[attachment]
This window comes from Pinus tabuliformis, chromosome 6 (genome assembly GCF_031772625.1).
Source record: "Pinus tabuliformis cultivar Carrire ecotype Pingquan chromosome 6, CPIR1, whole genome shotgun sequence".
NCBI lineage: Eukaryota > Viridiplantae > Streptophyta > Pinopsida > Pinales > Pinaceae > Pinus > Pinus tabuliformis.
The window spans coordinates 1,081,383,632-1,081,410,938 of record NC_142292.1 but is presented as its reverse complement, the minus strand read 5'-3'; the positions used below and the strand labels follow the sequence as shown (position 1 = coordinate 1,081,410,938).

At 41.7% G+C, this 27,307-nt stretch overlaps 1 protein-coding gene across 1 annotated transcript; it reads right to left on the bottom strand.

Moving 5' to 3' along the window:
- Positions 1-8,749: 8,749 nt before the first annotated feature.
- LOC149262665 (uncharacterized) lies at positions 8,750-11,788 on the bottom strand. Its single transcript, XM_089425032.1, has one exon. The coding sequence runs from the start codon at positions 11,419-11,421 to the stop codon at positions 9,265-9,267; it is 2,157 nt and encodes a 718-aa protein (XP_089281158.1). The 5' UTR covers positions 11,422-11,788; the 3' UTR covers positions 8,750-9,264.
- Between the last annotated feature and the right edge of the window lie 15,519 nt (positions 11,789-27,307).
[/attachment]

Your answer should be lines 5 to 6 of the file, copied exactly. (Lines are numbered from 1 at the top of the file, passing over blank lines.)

At 41.7% G+C, this 27,307-nt stretch overlaps 1 protein-coding gene across 1 annotated transcript; it reads right to left on the bottom strand.

Moving 5' to 3' along the window: